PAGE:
Breathe Me

I’ve been dealing with the every day pain in stride. The panic attacks are still there, however I’ve started to chart them and I’ve noticed there’s a pattern as to when they occur. And it’s not often. I’ve developed techniques to keep them at bay. It’s a lot of work, dealing with this illness.

I haven’t been to the Doctor in a while. Partially because I don’t know what she can say or do for me at this point. I know where I am, what I’m dealing with. I know what I have to do.

In a couple of weeks I’m going to restart the oral med Tecfidera. Too much has been going on to have started it again. From 17 losing his grandfather & his emotional fallout, to my own depression/panic attacks that had left me feeling as if I could barely leave the house most of summer and the panic attacks that would ensue when I would drive. Thankfully these I have under control. I’ve got it. I think I do, at least.

However, my eyesight is messy. I’ve been putting off scheduling the appointment to find out why the blurry spots are showing up. I know what it is. They told me as much a few months ago. Optic Neuritis.

The lawyer handling my disability case has disappeared. Somewhat. His secretary told me two months ago that the appeal takes a very long time. Well, no contact in two months is too much of a long time. This week I’ll make the effort to contact them.

Oh but hey, the confession. I was going to get to that point.

This past weekend was my 25th HS reunion. I didn’t go. One major reason was that it was the same night as my husband’s birthday. I know him, and I know that he wouldn’t have wanted to spend his night making small talk with people he didn’t know.

Another? I don’t remember a lot of people. And not for the reason you may think.

This is the part that kills me. What so many don’t realize and understand that comes with having MS. Our memory fades in odd ways. For me, there are people that stand out. Those I had the most contact with. Most of these people are those I went to grade school and junior high with. My memories about them remain strong.

If it comes to those who I had just met in High School, I have less of a chance of remembering who they are/were. Some I remember well. Others I know the faces, or perhaps, just the names. It’s frustrating and confusing. I remember bits and pieces.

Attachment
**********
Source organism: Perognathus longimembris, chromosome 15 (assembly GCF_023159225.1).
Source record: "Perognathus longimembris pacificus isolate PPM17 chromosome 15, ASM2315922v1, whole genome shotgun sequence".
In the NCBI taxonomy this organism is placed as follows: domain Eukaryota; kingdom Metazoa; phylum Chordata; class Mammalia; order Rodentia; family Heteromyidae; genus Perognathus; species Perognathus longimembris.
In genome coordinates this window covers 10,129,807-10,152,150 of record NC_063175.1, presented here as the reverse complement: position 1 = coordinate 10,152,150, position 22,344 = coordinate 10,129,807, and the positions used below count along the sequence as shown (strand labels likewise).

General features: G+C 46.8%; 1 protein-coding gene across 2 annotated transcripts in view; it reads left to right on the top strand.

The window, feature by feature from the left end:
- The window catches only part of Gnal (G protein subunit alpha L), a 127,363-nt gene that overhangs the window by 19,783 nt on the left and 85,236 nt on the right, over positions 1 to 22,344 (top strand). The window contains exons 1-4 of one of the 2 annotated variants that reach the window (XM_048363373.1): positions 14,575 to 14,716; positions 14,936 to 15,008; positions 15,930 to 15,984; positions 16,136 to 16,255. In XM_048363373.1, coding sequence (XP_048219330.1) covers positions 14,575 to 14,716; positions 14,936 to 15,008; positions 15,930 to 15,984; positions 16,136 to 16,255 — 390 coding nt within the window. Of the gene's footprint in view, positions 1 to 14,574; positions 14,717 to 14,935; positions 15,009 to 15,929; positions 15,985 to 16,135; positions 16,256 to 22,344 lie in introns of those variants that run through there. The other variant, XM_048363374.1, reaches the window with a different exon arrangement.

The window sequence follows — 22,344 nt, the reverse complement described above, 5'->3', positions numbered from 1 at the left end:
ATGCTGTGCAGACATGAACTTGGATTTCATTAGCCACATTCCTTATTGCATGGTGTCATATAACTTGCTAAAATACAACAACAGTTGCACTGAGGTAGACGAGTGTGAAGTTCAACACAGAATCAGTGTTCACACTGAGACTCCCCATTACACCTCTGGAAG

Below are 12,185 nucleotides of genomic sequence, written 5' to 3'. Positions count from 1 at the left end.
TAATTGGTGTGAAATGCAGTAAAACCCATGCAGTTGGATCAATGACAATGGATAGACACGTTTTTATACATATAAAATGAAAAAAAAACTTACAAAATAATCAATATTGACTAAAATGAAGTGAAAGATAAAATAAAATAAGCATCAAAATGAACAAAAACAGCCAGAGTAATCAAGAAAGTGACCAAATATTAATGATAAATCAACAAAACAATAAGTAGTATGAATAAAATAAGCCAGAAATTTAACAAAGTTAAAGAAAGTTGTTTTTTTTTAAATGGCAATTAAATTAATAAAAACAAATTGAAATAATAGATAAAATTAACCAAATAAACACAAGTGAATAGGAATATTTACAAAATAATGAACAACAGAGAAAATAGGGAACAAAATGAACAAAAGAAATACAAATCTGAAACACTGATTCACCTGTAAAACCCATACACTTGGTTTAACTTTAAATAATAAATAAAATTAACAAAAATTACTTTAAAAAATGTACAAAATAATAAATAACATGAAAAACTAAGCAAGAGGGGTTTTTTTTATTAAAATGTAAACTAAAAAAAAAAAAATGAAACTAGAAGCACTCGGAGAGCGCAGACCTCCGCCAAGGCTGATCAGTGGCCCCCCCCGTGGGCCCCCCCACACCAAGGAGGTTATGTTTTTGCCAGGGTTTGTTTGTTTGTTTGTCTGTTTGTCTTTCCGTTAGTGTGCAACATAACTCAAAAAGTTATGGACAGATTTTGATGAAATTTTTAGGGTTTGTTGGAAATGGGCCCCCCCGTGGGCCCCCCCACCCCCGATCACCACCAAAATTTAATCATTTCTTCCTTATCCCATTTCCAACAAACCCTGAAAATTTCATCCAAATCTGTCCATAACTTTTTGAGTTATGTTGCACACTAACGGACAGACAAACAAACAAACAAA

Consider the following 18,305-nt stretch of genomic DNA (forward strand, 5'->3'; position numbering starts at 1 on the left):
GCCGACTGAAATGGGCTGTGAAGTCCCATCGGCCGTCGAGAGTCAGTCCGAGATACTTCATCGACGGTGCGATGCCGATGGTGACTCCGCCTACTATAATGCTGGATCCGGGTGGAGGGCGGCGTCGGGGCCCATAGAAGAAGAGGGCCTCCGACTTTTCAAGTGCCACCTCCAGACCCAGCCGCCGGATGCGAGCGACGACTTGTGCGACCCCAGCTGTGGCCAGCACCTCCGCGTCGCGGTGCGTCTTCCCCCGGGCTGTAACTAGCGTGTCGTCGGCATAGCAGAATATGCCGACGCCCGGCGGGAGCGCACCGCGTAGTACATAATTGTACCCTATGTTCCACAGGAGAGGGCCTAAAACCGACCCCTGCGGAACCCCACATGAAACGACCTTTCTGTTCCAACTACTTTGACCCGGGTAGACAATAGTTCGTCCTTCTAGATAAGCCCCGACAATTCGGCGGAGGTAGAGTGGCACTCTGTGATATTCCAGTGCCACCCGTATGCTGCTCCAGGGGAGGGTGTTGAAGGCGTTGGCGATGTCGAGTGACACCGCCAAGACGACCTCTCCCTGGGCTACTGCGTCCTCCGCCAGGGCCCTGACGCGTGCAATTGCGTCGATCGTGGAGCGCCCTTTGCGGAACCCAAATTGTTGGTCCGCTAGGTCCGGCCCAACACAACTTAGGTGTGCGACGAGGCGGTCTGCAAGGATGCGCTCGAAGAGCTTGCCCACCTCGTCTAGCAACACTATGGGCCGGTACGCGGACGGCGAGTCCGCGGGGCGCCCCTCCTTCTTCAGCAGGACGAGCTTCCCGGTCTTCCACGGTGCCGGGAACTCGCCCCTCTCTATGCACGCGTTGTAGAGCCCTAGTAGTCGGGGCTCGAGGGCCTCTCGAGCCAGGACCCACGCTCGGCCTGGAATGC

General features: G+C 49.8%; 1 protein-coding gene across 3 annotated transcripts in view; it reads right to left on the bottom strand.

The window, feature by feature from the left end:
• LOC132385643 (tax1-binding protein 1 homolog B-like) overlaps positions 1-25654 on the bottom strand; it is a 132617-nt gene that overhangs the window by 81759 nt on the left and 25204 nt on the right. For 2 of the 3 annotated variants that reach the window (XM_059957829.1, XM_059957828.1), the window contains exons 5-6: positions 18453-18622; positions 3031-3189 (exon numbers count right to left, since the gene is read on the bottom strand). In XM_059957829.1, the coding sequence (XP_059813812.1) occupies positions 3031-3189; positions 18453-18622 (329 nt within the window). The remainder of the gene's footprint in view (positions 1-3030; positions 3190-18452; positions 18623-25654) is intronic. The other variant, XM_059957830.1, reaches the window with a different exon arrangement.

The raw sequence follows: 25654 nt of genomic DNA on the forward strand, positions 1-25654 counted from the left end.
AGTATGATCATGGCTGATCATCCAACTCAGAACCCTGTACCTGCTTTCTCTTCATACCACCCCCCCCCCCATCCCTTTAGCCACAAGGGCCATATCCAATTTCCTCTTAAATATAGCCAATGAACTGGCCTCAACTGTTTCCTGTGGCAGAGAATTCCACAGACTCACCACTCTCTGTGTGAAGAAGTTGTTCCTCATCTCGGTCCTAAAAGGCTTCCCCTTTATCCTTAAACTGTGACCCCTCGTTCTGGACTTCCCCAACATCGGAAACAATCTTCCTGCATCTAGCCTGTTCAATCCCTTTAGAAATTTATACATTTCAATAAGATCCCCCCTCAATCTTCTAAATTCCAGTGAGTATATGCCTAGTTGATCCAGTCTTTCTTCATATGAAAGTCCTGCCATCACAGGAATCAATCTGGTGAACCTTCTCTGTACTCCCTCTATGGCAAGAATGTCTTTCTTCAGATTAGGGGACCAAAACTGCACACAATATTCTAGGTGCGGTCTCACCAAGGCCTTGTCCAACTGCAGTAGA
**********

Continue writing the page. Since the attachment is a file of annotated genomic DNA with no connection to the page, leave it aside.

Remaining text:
And after what happened to me at our 20th I couldn’t put myself through it again.

During my freshman year I had the typical experience. That which you learn where you stand. By sophomore year I hung out mostly with the class ahead of me. I knew many in my class, and by junior year I met a few people who I still adore to this day, a couple of which are my best friends to this day. However, I never felt as if I belonged. And trying to go into this reunion at a time when I’m not at a physically strong point seemed like the wrong thing to do. I didn’t want to let myself down.

This is the hard and sad part of having this illness. Little things that we all take for granted, that we expect every day that we go on, they come at a price for some of us. It’s come at a price for me. I wish I could have gone to my reunion, however the chance that I could put face and name together with so many would have been daunting.

My accomplishments the last few years have been few to inferior compared to theirs. I’ve lived within dealing with this illness and trying to raise my children, handling the day to day, that I don’t expect much more. I try to write. I try to be.

I just won’t be who I thought I’d be nearly 30 years ago. And I just won’t try anymore.

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